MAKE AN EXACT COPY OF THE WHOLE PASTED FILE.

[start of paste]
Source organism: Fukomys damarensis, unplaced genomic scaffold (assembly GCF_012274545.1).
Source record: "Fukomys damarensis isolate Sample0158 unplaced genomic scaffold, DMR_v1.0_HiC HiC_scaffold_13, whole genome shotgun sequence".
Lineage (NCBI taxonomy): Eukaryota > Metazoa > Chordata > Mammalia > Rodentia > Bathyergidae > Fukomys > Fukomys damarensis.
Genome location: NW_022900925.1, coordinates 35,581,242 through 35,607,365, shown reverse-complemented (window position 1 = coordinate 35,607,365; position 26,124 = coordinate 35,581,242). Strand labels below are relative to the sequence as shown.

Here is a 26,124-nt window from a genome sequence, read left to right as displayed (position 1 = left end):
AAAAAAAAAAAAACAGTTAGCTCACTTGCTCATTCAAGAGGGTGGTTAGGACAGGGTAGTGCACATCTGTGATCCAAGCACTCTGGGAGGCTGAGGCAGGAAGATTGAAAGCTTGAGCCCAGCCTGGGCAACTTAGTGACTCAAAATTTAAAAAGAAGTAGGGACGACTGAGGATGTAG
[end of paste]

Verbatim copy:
Source organism: Fukomys damarensis, unplaced genomic scaffold (assembly GCF_012274545.1).
Source record: "Fukomys damarensis isolate Sample0158 unplaced genomic scaffold, DMR_v1.0_HiC HiC_scaffold_13, whole genome shotgun sequence".
Lineage (NCBI taxonomy): Eukaryota > Metazoa > Chordata > Mammalia > Rodentia > Bathyergidae > Fukomys > Fukomys damarensis.
Genome location: NW_022900925.1, coordinates 35,581,242 through 35,607,365, shown reverse-complemented (window position 1 = coordinate 35,607,365; position 26,124 = coordinate 35,581,242). Strand labels below are relative to the sequence as shown.

Here is a 26,124-nt window from a genome sequence, read left to right as displayed (position 1 = left end):
AAAAAAAAAAAAACAGTTAGCTCACTTGCTCATTCAAGAGGGTGGTTAGGACAGGGTAGTGCACATCTGTGATCCAAGCACTCTGGGAGGCTGAGGCAGGAAGATTGAAAGCTTGAGCCCAGCCTGGGCAACTTAGTGACTCAAAATTTAAAAAGAAGTAGGGACGACTGAGGATGTAG